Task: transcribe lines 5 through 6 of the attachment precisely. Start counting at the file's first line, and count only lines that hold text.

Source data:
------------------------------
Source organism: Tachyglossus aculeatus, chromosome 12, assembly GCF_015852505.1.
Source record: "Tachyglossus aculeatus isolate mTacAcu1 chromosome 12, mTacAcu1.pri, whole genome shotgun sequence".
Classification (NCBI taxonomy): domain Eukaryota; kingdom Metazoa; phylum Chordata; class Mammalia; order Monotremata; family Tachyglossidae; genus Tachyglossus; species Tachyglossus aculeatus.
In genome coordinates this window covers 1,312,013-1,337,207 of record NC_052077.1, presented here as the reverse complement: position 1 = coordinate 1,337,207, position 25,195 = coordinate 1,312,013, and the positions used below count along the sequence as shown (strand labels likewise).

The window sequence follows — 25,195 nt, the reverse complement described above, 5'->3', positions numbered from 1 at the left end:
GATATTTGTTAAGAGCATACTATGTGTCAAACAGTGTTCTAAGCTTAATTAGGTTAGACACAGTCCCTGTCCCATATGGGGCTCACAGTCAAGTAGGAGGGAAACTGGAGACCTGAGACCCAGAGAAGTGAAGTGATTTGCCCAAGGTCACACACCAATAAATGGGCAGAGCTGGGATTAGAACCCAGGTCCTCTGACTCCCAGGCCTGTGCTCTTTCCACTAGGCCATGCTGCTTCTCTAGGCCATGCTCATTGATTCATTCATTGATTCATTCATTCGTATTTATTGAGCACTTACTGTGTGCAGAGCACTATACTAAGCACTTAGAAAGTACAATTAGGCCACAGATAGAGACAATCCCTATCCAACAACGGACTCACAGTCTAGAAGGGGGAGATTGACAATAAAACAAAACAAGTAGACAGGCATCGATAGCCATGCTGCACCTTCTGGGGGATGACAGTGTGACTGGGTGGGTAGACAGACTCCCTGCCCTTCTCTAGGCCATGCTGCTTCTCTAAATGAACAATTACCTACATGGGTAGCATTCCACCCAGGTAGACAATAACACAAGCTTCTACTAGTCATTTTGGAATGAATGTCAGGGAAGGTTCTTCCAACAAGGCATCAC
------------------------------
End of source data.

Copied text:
The window sequence follows — 25,195 nt, the reverse complement described above, 5'->3', positions numbered from 1 at the left end:
GATATTTGTTAAGAGCATACTATGTGTCAAACAGTGTTCTAAGCTTAATTAGGTTAGACACAGTCCCTGTCCCATATGGGGCTCACAGTCAAGTAGGAGGGAAACTGGAGACCTGAGACCCAGAGAAGTGAAGTGATTTGCCCAAGGTCACACACCAATAAATGGGCAGAGCTGGGATTAGAACCCAGGTCCTCTGACTCCCAGGCCTGTGCTCTTTCCACTAGGCCATGCTGCTTCTCTAGGCCATGCTCATTGATTCATTCATTGATTCATTCATTCGTATTTATTGAGCACTTACTGTGTGCAGAGCACTATACTAAGCACTTAGAAAGTACAATTAGGCCACAGATAGAGACAATCCCTATCCAACAACGGACTCACAGTCTAGAAGGGGGAGATTGACAATAAAACAAAACAAGTAGACAGGCATCGATAGCCATGCTGCACCTTCTGGGGGATGACAGTGTGACTGGGTGGGTAGACAGACTCCCTGCCCTTCTCTAGGCCATGCTGCTTCTCTAAATGAACAATTACCTACATGGGTAGCATTCCACCCAGGTAGACAATAACACAAGCTTCTACTAGTCATTTTGGAATGAATGTCAGGGAAGGTTCTTCCAACAAGGCATCAC